Co-Ops: How They Work & Their Economic Impact


There are many types of business organizations, especially in the growing world of remote work. With increasing autonomy in our work life, people are searching for ways to connect with each other again. DCN is proud to connect our members through our cooperative business model. But, what is a co-operative? What does it mean to be a member? DCN opens the door to show you how co-ops operate and benefit the local economies. 


What is a Co-Op?

cooperative business model represented with paper people

A co-operative organization, or a “co-op”, is an organization owned and run jointly by its members. The members then share in profit and/or benefits in exchange for their service to the co-op. Members can be anyone from consumers of a

particular industry, industry producers, farmers, employees of a particular industry, businesses, or multi-stakeholders. Co-ops appear in a wide span of industries- from childcare to farming, to solar energy, to transportation! 


Principles of Co-Ops

So, what separates a co-op from a nonprofit, or a union? Co-ops base their operations around specific principles. They strive to show these principles through all of their actions towards their members and stakeholders. DCN works to ensure co-op principles in every aspect of our organization. Common co-op principles include: 


  • Voluntary Membership: membership or ownership in cooperative organizations are open to anyone who agrees to accept the responsibilities of membership. Members can also leave at any time without consequences. With DCN, members opt-in to being a part of the DCN co-operative network. Businesses can also opt-in to being subscribing clients as well. 


  • Democratic Member Control: Members are expected to actively participate in setting the policies of the organization. They are able to participate in making decisions that affect the organization on all levels. They also have voting rights that come with membership as well. So, the members are able to vote and voice their opinions on different issues. DCN’s members meet every year to vote on elected representatives and policies that affect the entire organization. 


  • Member Economic Participation: Members are able to contribute financially to the organization, often in the form of donations or dues. They also democratically control the capital, voting on how to spend funds and split assets among members. As DCN members, they are able to vote on any shared assets or capital. 


  • Education, Training, and Information: Co-operatives are expected to provide education and training for their members, elected representatives, and managers on a regular basis. Education and training is viewed as assisting the members in contributing to the co-operative. DCN works to provide our members with training and educational opportunities in and around the transportation industry.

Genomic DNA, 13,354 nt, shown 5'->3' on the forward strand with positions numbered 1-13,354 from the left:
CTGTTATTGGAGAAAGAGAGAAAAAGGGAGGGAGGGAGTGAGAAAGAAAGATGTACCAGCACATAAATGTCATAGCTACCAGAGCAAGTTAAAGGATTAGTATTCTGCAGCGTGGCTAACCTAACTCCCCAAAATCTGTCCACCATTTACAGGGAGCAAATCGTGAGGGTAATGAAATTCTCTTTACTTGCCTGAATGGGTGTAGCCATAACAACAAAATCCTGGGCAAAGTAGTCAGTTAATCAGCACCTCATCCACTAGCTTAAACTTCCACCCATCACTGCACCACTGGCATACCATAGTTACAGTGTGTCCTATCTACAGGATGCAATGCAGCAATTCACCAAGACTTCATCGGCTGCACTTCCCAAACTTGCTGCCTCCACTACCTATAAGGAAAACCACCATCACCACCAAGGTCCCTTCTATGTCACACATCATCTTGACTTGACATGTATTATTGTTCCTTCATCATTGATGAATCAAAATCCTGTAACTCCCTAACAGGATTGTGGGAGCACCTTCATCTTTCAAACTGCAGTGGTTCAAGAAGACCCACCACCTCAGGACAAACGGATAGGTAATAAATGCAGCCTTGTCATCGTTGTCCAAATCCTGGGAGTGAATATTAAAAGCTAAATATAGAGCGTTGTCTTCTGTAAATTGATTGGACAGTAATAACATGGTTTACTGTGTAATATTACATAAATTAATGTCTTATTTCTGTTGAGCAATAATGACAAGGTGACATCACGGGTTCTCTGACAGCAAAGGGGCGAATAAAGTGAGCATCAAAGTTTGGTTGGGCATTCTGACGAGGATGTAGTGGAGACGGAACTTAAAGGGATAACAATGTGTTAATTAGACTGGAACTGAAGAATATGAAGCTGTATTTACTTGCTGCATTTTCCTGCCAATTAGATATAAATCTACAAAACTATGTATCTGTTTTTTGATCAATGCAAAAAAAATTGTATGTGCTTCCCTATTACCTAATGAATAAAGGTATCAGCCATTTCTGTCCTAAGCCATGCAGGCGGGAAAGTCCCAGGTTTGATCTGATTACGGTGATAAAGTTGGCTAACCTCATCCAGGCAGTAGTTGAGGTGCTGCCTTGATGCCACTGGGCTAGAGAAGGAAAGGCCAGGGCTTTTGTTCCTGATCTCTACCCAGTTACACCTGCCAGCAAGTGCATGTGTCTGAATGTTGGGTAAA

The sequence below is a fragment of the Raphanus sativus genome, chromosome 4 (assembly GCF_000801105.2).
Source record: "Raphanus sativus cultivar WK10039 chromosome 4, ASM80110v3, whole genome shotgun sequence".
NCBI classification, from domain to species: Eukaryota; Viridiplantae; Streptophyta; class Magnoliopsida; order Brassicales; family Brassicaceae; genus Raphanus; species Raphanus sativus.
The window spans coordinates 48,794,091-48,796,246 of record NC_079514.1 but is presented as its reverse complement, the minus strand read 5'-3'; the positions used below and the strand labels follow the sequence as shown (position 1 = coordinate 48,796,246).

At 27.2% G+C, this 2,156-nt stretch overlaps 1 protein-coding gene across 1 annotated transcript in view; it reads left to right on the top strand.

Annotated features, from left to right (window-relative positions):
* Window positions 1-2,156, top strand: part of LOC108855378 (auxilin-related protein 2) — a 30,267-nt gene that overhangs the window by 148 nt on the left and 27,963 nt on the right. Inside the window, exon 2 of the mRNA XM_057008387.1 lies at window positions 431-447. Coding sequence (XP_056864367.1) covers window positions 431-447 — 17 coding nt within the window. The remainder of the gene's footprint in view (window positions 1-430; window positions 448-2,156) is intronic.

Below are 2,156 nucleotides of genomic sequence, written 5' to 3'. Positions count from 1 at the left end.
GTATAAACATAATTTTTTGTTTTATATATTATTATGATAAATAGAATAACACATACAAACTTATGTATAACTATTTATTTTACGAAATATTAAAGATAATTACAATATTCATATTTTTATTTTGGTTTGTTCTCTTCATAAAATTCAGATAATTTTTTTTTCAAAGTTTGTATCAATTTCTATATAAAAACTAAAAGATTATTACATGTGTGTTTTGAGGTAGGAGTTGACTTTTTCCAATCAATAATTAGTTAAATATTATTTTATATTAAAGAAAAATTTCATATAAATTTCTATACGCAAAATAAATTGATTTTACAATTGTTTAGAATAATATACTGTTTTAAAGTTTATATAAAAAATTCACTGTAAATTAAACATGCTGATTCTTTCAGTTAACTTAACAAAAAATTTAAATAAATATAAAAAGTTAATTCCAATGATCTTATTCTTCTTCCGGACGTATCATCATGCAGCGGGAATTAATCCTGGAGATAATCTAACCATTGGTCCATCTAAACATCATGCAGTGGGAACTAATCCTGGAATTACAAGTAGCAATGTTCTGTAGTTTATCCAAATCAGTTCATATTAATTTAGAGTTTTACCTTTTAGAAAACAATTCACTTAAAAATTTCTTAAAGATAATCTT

• Cooperation Among Cooperatives: Co-operatives will partner with other organizations, specifically other co-operative organizations, on a local, regional, national, and international scale.


  • Concern for the Communities: Co-operatives should make concerns for the community a top priority. Any actions they take around community concern should be towards sustainable development of their communities. 



Co-Ops & You: By the Numbers

Co-ops are more common than you think! They influence the United States economy on a macro level, creating jobs and waves throughout the country. They appear across industries, from childcare to transportation. Here are some numbers to back it up…


  • Over 29,000 organizations use the cooperative model in the United States.
  • Co-ops are on the rise in many impoverished areas and countries, leading to an increase in wealth and education in smaller countries. 
  • Co-ops account for 1.5% of the United States GDP- a.k.a. More than $654,000,000,000 in revenue. 
  • Co-operatives generate over 12 million jobs and $74 BILLION in wages for employees.
  • More than 20 million people are members of a co-operative in the United States. 
  • One of the largest sectors that utilize the co-op model is the social and public service sector. This includes healthcare, childcare, housing, and transportation (aka- DCN!). 


Cooperative organizations are all over the world, benefiting many different groups in society. DCN functions as a co-op model so our members can have the autonomy they need with the benefits they deserve. We want our members to have a say in how their own organization is run. After all, it’s their organization! 

Overall? Co-operatives are key to American life. They keep profits local, support local communities, and provide necessary services for people all over the country. DCN is proud to utilize the co-op model in our organization. It means our members get the benefits and services they need while getting a say in how their organization runs.


Curious about DCN’s co-op model and the benefits we provide our members? Contact us today to get all your questions answered!

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